Where do the notable chefs and bartenders of Hong Kong’s F&B scene like to eat when they’re not cooking? What is their best home-cooked meal? Cheat Day goes behind the scenes with the city’s culinarians and tastemakers to find out exactly what their personal favourites are during their days off.
As it turns out, the city’s top chefs are all, really, just like us. I say this because like me, Bayfare Social newest chef de cuisine, Jorge Gutiérrez, shares the same sweet-tooth habit of enjoying a Kinder Bueno after dinner. But unlike Gutiérrez, I am unable of whipping up fantastic plates of beautiful Spanish fare. So I guess that’s where we differ.
But returning to Gutiérrez’s cooking at the convivial dining room, it’s a stunning representation of the vibrant cuisine in newer, more innovative plates; deliciously delicate in flavour and all an accumulation of Gutierrez culinary journey thus far.
“I pull my cooking techniques from many years of being inspired by excellent chefs worldwide. What you experience in Bayfare is an amalgamation of the tastes and experiences of these mentors,” he shares.
The Tenerife-native, humbly beginning at his family-run restaurant back home, is an impressive owner of a Michelin Star-speckled resume, from two-starred DSTAgE with Diego Guerrero and three-starred Bibo with Dani Garcia in Madrid. A short stint at Copenhagen’s Kødbyens Fiskebar and modern Danish Aamanns later, Gutiérrez arrived in Hong Kong with a previous post as head chef of Sai Ying Pun’s popular La Paloma.
“Being a chef gives me the ability to create and share my passion with a wide range of people,” Gutiérrez explains. “I love to bring Spain into different cultures and see how much value it holds in people’s lives.”
“The small community in Hong Kong pushes me to be better and constantly challenge myself to be more inventive because there are many talented chefs in the city,” he continues. “In order to stand out we have to challenge ourselves and they motivate me to keep improving.”
Rosewood’s sleek, glossy interiors that surround Bayfare Social might not be the spitting image of Madrid’s bustling gastro-markets, but Gutiérrez feels right at home, preparing a delectable menu of authentic Spanish fare. He renews classic culinary traditions with his own, re-imagined twist, elevating dishes through the adding of specific ingredients, subtracting the extraneous and finishing with thoughtful plating presentation — but only in considered quantities.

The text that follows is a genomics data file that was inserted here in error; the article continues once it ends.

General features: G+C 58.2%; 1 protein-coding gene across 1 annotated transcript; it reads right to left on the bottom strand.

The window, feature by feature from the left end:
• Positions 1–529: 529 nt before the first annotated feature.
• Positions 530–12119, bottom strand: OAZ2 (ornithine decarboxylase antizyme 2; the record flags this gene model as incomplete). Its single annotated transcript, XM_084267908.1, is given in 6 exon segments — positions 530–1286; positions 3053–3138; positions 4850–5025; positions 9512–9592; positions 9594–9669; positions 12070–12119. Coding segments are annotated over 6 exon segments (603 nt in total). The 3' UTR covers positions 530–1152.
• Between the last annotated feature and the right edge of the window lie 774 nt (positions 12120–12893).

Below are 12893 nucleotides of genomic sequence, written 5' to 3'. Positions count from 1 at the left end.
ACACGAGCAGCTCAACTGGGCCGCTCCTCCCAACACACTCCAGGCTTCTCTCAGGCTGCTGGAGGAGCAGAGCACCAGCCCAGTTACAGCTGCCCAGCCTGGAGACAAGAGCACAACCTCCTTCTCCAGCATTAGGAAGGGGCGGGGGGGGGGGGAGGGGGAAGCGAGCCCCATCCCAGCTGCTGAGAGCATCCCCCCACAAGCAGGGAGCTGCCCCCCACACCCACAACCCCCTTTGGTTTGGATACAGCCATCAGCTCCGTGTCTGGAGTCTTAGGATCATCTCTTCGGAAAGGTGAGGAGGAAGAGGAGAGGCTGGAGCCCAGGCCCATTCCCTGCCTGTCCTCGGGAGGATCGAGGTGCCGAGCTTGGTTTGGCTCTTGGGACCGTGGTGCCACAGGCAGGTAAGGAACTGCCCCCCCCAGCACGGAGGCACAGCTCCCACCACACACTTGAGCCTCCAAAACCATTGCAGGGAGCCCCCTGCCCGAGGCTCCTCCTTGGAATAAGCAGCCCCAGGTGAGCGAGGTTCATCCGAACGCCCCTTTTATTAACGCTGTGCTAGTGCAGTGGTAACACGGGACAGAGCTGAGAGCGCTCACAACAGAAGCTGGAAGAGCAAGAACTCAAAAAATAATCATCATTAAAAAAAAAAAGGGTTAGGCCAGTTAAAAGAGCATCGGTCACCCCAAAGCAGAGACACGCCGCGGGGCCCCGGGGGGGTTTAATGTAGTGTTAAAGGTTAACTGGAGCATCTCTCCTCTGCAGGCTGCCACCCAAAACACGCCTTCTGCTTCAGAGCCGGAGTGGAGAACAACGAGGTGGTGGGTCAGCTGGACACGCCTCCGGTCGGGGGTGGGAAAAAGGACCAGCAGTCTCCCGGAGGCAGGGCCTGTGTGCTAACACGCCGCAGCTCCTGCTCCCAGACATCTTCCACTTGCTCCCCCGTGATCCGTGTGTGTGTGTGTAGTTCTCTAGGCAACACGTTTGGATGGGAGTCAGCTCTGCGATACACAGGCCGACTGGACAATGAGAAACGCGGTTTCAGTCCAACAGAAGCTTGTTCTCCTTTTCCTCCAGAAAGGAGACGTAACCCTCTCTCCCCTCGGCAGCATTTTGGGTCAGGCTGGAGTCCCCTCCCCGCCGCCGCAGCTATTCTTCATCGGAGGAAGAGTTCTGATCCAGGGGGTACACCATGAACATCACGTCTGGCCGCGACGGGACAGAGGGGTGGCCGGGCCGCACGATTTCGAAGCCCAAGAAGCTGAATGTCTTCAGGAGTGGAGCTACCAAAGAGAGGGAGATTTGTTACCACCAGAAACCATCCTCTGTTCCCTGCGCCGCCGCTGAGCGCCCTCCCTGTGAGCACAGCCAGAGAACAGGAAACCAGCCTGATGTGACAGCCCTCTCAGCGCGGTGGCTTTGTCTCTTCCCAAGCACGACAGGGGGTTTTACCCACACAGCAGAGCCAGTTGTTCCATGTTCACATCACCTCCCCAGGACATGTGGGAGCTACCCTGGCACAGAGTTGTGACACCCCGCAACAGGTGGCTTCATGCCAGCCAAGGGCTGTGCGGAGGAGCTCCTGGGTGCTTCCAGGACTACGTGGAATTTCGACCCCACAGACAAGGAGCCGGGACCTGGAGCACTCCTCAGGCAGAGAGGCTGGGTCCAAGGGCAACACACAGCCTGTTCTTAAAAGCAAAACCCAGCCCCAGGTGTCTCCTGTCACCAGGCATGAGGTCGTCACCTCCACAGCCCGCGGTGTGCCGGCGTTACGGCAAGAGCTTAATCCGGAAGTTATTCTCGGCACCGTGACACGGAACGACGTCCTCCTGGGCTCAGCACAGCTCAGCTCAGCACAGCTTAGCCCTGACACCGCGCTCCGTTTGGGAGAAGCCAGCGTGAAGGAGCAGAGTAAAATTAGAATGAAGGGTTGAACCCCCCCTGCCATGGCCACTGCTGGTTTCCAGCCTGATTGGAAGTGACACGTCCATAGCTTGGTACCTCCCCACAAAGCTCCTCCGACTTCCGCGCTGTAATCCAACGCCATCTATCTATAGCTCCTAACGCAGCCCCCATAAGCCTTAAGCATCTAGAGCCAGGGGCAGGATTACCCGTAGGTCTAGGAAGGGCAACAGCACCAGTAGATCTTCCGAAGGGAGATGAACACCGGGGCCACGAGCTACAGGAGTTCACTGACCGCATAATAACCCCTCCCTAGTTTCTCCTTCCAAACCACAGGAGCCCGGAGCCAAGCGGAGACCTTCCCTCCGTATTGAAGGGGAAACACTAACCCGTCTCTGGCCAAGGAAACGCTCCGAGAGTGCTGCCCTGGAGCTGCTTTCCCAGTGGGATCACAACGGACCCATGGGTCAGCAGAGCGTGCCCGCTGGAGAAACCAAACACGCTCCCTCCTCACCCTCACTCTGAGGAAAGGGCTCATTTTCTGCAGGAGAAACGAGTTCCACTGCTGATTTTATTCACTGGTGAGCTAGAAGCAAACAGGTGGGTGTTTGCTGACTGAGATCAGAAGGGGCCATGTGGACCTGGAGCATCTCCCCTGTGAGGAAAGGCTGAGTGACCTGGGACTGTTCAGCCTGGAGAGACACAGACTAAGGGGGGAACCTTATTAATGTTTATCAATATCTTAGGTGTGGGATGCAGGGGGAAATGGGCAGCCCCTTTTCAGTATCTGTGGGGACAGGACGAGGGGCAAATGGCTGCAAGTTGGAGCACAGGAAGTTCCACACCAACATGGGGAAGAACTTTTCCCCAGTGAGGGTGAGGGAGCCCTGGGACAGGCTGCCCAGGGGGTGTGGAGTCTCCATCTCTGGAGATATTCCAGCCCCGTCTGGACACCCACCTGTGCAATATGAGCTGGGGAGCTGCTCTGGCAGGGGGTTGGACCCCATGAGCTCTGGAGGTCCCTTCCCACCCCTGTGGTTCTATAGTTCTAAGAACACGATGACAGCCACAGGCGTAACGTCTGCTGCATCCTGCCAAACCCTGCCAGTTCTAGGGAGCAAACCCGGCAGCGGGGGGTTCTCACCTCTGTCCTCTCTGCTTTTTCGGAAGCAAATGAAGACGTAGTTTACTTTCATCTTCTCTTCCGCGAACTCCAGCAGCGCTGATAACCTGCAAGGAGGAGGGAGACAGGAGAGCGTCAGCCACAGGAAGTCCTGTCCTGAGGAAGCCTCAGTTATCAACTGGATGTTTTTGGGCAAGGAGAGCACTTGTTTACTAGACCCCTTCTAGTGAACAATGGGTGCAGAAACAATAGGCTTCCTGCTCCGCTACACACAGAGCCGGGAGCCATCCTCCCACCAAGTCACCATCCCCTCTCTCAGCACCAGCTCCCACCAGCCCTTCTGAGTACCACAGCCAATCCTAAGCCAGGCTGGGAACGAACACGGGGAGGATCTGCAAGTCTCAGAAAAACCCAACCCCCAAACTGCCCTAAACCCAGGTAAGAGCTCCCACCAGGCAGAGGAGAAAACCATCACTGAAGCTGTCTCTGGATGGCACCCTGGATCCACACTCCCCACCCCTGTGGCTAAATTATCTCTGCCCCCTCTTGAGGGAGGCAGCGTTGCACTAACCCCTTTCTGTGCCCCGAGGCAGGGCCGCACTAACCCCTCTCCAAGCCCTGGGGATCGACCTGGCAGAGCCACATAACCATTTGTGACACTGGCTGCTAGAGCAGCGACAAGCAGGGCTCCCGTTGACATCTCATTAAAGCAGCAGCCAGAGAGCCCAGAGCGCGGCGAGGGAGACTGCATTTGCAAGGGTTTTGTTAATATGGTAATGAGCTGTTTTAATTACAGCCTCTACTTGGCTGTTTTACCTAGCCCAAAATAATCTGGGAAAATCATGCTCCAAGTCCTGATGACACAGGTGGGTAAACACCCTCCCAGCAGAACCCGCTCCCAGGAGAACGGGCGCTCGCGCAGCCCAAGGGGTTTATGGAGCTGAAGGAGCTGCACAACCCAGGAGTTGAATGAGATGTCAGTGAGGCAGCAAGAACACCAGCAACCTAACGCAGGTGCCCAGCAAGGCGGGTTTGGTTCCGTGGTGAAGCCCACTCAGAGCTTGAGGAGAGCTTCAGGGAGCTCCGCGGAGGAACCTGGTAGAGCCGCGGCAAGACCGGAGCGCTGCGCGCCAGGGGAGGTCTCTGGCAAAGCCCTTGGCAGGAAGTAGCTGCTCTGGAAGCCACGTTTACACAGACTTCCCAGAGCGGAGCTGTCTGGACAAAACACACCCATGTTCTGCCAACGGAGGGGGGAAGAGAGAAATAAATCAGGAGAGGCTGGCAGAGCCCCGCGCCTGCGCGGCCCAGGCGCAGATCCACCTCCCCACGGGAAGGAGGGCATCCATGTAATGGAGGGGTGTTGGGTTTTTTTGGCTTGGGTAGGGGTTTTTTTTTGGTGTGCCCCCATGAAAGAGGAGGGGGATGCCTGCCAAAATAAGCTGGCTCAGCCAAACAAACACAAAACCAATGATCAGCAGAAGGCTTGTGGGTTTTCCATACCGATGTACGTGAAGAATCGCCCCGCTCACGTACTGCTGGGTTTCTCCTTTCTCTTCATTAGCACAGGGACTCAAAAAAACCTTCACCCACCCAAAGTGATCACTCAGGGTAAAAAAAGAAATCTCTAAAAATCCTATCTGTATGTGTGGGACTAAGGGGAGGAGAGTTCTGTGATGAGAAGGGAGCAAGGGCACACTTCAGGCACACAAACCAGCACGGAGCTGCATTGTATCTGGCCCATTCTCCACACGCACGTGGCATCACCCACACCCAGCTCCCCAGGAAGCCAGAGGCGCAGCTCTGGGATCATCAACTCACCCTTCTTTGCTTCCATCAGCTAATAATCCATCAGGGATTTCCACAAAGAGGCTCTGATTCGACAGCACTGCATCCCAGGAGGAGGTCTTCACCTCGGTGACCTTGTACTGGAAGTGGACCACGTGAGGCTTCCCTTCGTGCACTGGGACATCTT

Because some things must remain the same.
He specifically singles out the paella, where he elaborates on the simple, no-frills creation that relies heavily on a core base starter for any Spanish dish: sofrito. Aromatics including onions, garlic and tomato are lightly stir-fried before continuing towards a designated recipe, but as Gutiérrez describes, “Sofrito is the essence and heart of Spanish cuisine.”
Gutiérrez’s new additions — also created to showcase the best of seasonal Spanish produce — extends to Scallop Tiradito, raw Hokkaido scallop in a saucy bed of escabeche dressing; Tortilla de Patatas, a traditional Spanish potato omelette; Grilled Spanish sea bass in a smokey red pepper sauce, and of course, the signature Cochinillo Asado, traditional roasted Spanish sucking pig with a incredibly crispy, crackly skin.
As you can see, Bayfare Social is not the same broad Mediterranean concept it once was; now a dedicated destination for honest, authentic Spanish flavours, and as Gutiérrez hopes, “an experience that one can shared with loved ones over conversation and laughter.”
Cheat Day with Jorge Vera Gutiérrez
What was the last meal you had?
Awa Awa on Peel Street.
When did you realise you loved to cook/ wanted to pursue a career in the kitchen?
Cooking has always been an integral part of who my family is, and my older brother became a chef before me.
What was the best piece of professional advice you’ve ever received?
Don’t drink too much the night before, because you need to show up to work the next day.
Tell me some of your signature dishes/ creations?
The sauce I use for the seabass is a family recipe which has been passed by generations. It’s exactly how my mother used to make it.
How do you design your menu? What is your process?
A lot of trial and error. I cook from my heart and use those around me to tell me when we’ve found a winning dish.
Honestly, what is it like working with you in the kitchen?
Respectful. I honestly feel that I’m a new generation chef. You won’t find me throwing pans and losing my temper.
Your favourite local Hong Kong ingredient to use?
Local baby squid.
Do you cook at home? If so, what is your go-to home-cooked dish?
I love to have BBQ with friends on the roof.
You have 30 minutes. What will you make?
Recently, I am very fitness-focused and will whip up a salad with veggies and protein, usually some salmon and broccolini.
Name the top three favourite ingredients/condiments you currently own in your pantry.
Paprika, nora peppers, and of course, olive oil.
What are your guilty pleasures?
Kinder Bueno after a busy day.
The best meal you ever had?
108 in Copenhagen by Kristian Baumann.
What was your most memorable food moment?
Last Christmas, I spent a Christmas day with my family after a long time. The food had never tasted so good.
What is one dish/snack/food you can’t live without?
Savoury or sweet?
Savoury. Spain has very few sweet dishes.
Where do you like to go on your day off?
The beach or on a boat. I need to be in the water.
The five best dishes/drinks you’ve had in Hong Kong?
- Peking duck at Lung King Heen.
- Wonton soup at Tsim Chai Kee Noodle Shop.
- Crispy eel skin at Ye Shanghai.
- Yellow fried chicken at Java Road Food Market.
- Char siu at Sun Kwai Heung.
Something you want to try while in Hong Kong?
Bayfare Social, 5/F Rosewood Hong Kong, Victoria Dockside, 18 Salisbury Rd, Tsim Sha Tsui, Kowloon, Hong Kong, +852 3891 8732